6. I tend to set my stories in the downriver suburbs of Detroit because that’s where I’m from and what I know, but also because it’s hardly ever represented in literature. Detroit, yes, has Elmore Leonard, but downriver’s something different, with an attitude that comes from Detroit, and a redneck culture (so to speak) that comes from the South, which is where a lot of the locals come from. Plus, it’s colorful, as attested to by the story that hit the national news this week about a drunken father bragging about his nine year old daughter being his designated driver. That happened about eight miles from where I live, and didn’t strike me as news so much as typical. There is a reason that half the cities around me have nicknames with -tucky added as a suffix.

  7. Sarah Henson says:

    My stories are all set in the South. It’s where I’m from and what I know. I know the voice and language and feel of the South. I usually make up the towns and never come out and say it takes place in Anywhere, Alabama, but let little identifiers like sweet tea and supper (instead of dinner) set the mood. There’s nothing I hate more than when someone who isn’t Southern writes Southern dialog and makes us all sound like we’re grew up in the 1800s or are all bumpkins, or tries to describe humidity (ha!).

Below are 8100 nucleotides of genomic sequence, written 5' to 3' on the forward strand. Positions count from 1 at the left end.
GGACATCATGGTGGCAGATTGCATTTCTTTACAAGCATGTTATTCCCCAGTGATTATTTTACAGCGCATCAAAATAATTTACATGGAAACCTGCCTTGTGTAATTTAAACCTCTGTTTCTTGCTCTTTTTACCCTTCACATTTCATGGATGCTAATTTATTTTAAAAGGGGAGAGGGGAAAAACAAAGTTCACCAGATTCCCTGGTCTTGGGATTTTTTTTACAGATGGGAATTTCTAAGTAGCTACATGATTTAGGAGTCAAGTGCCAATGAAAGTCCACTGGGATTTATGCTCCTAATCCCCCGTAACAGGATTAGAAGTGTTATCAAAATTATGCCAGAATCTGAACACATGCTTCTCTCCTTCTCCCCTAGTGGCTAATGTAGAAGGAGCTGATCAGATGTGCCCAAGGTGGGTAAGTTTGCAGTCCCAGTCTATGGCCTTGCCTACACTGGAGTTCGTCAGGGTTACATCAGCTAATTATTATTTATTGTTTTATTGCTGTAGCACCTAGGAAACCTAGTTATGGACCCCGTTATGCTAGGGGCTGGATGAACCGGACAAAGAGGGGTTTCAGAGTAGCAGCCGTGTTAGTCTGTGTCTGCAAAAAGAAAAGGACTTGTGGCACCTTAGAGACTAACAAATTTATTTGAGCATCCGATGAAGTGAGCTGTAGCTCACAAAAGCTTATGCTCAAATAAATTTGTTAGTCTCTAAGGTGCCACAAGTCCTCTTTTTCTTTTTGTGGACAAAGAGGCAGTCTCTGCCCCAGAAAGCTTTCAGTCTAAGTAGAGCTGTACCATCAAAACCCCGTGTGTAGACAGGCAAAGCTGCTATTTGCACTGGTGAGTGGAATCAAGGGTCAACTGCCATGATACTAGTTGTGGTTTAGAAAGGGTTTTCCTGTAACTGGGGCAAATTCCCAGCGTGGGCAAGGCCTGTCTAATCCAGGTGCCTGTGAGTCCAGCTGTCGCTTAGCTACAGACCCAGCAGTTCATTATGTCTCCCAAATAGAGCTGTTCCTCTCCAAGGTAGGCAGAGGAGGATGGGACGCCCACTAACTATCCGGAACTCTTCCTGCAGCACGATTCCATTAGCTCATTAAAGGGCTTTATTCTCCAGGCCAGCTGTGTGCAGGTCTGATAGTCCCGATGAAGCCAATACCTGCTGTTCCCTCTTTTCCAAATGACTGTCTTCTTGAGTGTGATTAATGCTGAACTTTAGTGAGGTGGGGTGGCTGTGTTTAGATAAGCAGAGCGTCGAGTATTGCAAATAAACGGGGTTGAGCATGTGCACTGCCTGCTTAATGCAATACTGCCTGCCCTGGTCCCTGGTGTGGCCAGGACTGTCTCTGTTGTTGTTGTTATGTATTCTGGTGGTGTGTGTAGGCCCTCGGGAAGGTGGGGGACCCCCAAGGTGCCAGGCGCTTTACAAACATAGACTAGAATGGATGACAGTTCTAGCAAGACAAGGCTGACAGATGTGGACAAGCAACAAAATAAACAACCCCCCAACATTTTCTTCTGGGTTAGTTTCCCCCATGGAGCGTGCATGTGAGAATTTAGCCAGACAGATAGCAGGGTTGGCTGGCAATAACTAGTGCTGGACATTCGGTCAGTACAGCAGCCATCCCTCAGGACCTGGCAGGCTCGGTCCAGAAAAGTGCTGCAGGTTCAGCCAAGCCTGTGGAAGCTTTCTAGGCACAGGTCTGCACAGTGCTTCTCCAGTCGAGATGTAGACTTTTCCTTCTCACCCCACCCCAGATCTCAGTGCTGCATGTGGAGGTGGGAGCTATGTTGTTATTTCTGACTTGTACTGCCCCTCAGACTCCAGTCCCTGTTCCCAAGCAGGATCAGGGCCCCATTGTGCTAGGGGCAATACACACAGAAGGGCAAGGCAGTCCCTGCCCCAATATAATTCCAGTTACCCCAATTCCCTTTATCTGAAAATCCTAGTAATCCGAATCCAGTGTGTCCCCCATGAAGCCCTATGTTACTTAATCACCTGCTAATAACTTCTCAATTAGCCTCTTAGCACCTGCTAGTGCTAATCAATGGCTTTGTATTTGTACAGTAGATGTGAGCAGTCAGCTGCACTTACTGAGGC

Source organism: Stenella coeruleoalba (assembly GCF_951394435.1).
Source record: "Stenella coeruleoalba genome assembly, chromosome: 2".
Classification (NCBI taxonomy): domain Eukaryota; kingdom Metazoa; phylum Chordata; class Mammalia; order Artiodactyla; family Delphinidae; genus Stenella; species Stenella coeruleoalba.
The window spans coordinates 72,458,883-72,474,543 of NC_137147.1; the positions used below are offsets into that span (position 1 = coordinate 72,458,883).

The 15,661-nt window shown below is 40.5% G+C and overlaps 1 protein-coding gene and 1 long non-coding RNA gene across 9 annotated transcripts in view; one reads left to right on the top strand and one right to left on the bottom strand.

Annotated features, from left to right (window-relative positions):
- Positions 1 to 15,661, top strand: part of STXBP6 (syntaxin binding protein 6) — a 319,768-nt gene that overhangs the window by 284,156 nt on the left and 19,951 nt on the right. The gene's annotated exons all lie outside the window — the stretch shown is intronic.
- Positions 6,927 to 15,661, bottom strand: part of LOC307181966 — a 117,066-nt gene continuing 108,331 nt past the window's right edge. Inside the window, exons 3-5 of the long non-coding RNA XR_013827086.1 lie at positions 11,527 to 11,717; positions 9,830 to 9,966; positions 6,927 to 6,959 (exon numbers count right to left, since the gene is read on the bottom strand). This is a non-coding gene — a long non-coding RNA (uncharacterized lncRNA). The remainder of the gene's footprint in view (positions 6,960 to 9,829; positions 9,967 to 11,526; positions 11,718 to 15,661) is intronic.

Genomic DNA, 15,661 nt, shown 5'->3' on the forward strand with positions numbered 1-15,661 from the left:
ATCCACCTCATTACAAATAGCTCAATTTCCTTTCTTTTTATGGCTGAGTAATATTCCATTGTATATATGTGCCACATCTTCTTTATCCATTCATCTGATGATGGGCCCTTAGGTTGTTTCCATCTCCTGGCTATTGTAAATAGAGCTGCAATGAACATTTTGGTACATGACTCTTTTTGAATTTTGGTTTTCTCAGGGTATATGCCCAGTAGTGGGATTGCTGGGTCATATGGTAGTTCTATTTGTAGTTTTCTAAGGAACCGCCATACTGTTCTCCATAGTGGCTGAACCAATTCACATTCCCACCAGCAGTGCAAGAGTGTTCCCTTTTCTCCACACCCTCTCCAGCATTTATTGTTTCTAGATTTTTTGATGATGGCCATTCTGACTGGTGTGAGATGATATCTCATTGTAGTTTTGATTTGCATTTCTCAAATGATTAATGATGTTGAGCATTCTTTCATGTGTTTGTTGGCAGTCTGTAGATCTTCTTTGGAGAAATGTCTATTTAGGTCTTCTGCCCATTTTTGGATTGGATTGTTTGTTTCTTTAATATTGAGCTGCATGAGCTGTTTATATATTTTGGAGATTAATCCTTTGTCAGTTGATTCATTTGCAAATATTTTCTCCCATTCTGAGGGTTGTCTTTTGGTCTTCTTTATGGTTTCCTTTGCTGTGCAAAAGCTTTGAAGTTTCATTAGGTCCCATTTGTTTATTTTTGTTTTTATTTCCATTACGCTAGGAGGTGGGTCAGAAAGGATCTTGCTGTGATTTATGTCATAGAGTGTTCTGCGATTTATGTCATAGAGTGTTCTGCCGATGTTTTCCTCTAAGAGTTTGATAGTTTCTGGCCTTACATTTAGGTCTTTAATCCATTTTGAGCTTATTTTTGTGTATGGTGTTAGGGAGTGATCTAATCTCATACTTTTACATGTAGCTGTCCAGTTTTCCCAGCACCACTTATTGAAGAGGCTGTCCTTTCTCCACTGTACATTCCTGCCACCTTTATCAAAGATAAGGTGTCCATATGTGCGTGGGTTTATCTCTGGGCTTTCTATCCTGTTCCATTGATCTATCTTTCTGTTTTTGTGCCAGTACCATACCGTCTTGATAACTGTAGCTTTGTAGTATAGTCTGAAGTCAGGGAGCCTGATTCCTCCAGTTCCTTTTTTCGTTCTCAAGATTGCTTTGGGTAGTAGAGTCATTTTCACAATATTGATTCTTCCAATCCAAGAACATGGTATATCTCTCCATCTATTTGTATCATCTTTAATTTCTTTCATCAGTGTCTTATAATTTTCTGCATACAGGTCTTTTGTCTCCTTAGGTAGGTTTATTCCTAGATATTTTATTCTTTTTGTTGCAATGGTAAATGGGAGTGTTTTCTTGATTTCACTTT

When I think of books/authors with a great sense of place, I immediately think of Stephen King. He typically tells you his setting is in Maine, etc, but he doesn’t have to. You get the feel of it without the name of the state.

  8. Andrea says: